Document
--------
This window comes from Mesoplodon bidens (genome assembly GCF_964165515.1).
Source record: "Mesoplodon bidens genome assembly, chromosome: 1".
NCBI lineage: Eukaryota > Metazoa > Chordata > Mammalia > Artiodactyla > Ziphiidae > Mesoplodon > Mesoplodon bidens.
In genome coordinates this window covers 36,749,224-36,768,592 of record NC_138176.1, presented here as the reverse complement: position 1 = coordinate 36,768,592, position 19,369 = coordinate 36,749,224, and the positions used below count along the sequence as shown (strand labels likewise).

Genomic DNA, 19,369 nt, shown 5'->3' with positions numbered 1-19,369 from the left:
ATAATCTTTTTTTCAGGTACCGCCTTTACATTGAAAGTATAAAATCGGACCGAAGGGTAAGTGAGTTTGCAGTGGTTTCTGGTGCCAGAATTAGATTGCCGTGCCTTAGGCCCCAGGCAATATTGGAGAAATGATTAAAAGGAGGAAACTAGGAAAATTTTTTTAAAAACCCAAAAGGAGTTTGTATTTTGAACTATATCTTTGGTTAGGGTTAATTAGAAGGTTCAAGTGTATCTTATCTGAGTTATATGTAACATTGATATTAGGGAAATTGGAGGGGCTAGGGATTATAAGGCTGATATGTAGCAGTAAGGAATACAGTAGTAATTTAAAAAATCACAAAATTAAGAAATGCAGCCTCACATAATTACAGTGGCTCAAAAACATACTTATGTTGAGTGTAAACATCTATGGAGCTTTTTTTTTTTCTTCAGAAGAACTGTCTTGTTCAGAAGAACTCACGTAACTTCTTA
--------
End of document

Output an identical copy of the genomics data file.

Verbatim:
This window comes from Mesoplodon bidens (genome assembly GCF_964165515.1).
Source record: "Mesoplodon bidens genome assembly, chromosome: 1".
NCBI lineage: Eukaryota > Metazoa > Chordata > Mammalia > Artiodactyla > Ziphiidae > Mesoplodon > Mesoplodon bidens.
In genome coordinates this window covers 36,749,224-36,768,592 of record NC_138176.1, presented here as the reverse complement: position 1 = coordinate 36,768,592, position 19,369 = coordinate 36,749,224, and the positions used below count along the sequence as shown (strand labels likewise).

Genomic DNA, 19,369 nt, shown 5'->3' with positions numbered 1-19,369 from the left:
ATAATCTTTTTTTCAGGTACCGCCTTTACATTGAAAGTATAAAATCGGACCGAAGGGTAAGTGAGTTTGCAGTGGTTTCTGGTGCCAGAATTAGATTGCCGTGCCTTAGGCCCCAGGCAATATTGGAGAAATGATTAAAAGGAGGAAACTAGGAAAATTTTTTTAAAAACCCAAAAGGAGTTTGTATTTTGAACTATATCTTTGGTTAGGGTTAATTAGAAGGTTCAAGTGTATCTTATCTGAGTTATATGTAACATTGATATTAGGGAAATTGGAGGGGCTAGGGATTATAAGGCTGATATGTAGCAGTAAGGAATACAGTAGTAATTTAAAAAATCACAAAATTAAGAAATGCAGCCTCACATAATTACAGTGGCTCAAAAACATACTTATGTTGAGTGTAAACATCTATGGAGCTTTTTTTTTTTCTTCAGAAGAACTGTCTTGTTCAGAAGAACTCACGTAACTTCTTA